I was a baby in Blabon in 1953, so this summer I went back to try to find it. I had wonderful visits with folks in the restaurant in Hope, and saw Blabon things in the museum there. In Blabon is one living resident, about 28 yrs old. In the cemetery I did get a chance to see some of the ghosts, and they were wonderful, and kind, and they said they didn’t stay there, but only came to talk to me because I came there to honor them.
When I was a lad in the 1950’s my uncle, Kenneth Roufs was pastor of the Luthern Church pictured in the photos. At the time the train was still running daily,the telegraph alive with news, grain elevators that could be seen all the way to Hope, many ld buildings including the old jail, and there was still a hardware store (Jacobsen’s perhaps).
My cousins attended the school.The most memorable thing to me looking back was the sturdy quality of the school (very typical in rural NoDak), the heavy merry-go-round we used to play on, the beautiful church, the wonderful scandanavian people, the high snow drifts, and the wind that never quit blowing.
Most everything was gone when I last passed through about 20 years ago except the parsonage and Ed Peterson’s old farm.
My regret is that every time a place like Blabon dies, so does a piece of the heart of America.
Bob Roufs, Jr
Which one is the parsonage? I would have lived there…is it the house in the picture above?
I believe it is the third picture from the top, just before the church. I have a few old photos around somewhere that I hope to find and submit.
My name is Victoria Blabon. From what I understand the three Blabon brothers that founded the town when the railroad used to run through it are my distant uncles. Never been there, but before I die, I sure would love to see it. In response to Kathy Dobsons comments about her Dad being the major of Blabon, I say “good for him”! Who cares if it only populated by a handful of people. How often do you get to be a major? Being a Blabon, I have always felt that maybe a Blabon should go back and run for major. If I was to bring at least seven friends and my two sisters Id be a shoe in. Hope poeple keep visiitng. How else do you keep a ghost town alive?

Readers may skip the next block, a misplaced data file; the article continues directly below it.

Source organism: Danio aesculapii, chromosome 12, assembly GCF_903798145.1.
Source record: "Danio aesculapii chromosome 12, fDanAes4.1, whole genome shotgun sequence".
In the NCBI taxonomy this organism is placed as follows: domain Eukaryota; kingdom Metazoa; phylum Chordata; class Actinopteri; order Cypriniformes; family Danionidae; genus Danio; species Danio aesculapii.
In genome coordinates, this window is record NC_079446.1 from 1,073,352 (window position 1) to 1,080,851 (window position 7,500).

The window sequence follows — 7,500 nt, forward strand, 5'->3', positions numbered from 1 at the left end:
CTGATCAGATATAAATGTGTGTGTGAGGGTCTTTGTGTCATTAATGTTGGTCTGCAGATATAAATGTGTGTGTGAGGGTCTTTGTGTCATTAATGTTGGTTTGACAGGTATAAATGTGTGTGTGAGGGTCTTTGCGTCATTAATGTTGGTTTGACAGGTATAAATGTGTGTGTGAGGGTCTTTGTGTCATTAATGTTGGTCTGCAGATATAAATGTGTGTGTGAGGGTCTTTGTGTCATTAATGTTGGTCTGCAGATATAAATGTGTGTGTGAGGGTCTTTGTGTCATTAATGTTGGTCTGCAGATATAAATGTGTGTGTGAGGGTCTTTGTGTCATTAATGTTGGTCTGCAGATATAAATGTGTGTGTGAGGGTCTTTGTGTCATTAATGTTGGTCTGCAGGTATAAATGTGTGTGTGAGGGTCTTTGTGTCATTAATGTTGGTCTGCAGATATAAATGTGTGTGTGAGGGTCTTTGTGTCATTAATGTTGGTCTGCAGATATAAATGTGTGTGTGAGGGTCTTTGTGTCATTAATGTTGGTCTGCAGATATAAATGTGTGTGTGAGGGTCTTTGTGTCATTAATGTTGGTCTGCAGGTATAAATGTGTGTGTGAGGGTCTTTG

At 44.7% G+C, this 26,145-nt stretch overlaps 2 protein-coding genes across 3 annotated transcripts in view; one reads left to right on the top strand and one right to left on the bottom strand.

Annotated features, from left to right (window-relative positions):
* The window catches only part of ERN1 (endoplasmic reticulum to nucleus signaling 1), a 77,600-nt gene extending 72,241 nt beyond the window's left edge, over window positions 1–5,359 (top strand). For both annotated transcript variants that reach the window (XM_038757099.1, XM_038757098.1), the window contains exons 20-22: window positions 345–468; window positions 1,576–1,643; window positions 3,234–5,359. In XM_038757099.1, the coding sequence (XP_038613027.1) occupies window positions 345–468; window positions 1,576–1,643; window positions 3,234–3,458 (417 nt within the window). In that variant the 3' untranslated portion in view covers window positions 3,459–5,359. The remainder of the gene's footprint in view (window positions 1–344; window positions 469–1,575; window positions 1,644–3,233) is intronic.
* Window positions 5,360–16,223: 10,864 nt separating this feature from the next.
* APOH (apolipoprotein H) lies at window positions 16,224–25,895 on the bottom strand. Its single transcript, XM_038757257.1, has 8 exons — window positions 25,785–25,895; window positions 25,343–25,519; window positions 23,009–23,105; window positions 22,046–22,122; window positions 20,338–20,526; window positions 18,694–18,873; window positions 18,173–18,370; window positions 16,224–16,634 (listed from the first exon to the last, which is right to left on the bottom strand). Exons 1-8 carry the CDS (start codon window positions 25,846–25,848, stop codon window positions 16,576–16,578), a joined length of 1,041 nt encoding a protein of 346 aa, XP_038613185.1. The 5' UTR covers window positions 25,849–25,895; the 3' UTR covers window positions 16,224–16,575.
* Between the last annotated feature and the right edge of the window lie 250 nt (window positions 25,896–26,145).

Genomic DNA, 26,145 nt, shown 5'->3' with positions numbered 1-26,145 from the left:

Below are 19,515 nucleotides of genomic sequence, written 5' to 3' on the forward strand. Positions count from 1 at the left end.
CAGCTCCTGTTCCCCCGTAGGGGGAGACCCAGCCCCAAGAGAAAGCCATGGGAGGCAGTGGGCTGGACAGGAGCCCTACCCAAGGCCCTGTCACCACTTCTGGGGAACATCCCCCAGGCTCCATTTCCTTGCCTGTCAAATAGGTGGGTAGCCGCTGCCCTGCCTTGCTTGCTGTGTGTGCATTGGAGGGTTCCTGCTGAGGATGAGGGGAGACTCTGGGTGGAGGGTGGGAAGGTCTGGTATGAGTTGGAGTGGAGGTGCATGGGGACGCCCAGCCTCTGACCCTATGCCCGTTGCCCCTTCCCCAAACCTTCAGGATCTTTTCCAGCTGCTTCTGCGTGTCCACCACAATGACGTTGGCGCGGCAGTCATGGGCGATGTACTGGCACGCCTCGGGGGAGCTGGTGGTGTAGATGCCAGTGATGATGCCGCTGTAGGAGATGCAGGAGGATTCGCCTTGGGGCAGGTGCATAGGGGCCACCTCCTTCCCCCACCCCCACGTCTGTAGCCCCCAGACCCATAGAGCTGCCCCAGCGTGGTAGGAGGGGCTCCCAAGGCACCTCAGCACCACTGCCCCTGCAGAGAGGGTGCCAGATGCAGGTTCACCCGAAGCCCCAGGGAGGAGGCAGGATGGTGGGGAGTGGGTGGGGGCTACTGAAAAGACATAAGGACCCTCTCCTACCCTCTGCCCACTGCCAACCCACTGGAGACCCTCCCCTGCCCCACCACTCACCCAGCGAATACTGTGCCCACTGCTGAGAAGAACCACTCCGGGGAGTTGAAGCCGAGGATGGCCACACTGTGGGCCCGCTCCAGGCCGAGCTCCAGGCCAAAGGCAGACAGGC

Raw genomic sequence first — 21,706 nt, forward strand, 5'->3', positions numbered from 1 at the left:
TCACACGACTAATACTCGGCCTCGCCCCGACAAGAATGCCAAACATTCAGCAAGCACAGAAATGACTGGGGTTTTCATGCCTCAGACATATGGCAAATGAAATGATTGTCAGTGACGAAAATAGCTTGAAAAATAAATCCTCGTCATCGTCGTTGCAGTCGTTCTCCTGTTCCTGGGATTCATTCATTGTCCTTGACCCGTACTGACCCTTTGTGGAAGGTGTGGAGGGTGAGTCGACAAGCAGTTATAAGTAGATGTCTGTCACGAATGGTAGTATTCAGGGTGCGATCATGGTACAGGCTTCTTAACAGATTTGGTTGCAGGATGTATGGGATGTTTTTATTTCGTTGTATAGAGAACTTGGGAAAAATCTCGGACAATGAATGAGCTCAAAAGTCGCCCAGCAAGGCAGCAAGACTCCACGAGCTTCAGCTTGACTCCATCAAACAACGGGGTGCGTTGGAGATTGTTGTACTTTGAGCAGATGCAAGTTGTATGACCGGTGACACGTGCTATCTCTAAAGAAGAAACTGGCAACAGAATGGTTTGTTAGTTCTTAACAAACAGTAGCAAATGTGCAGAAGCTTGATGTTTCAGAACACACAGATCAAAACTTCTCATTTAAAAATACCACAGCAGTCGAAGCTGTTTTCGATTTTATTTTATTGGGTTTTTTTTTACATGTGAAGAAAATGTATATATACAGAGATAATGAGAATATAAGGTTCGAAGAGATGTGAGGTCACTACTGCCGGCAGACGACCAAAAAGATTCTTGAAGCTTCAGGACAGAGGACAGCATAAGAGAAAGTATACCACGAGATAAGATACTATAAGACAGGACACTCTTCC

If you look at an aeronautical chart, you will see that they have a town named Bladon, right where
Blabon should be.
Sadly, my father Dwight W. Johnson passed away on September 9, 2017 at age 97. Born and raised in Blabon. I have many memories of visiting grandpa (Gilbert) Johnson in Blabon in the early 60’s. The church, the merry-go-round, and the birds my grandfather raised.
The dilapidated house with two windows on the end was my childhood hope – it didn’t look like the picture back then. The house with the dormer was Carl and Tina Monson’s home and was always well kept. Next door to them was Gilbert and Annie Johnson’s home, also well kept. They shared a driveway with well trimmed hedge on both sides of the driveway. I remember Pastor Benson and was confirmed by Pastor Kenneth Roufs.
At one time, the school also had a high school on the second floor. There was also an apartment(s?) on the second floor that served as living quarters for the teachers. The two main classrooms on the first floor served the lower grades (1-4) and the upper grades (5-7). As the population dwindled, Blabon was redistricted to become part of the Hope Public School system. The town died, in part, because there was no suitable drinking water, and so most had to haul water – a popular source of drinking water was the LeRoy Richards farm, located about 3/4 of a mile east of Blabon.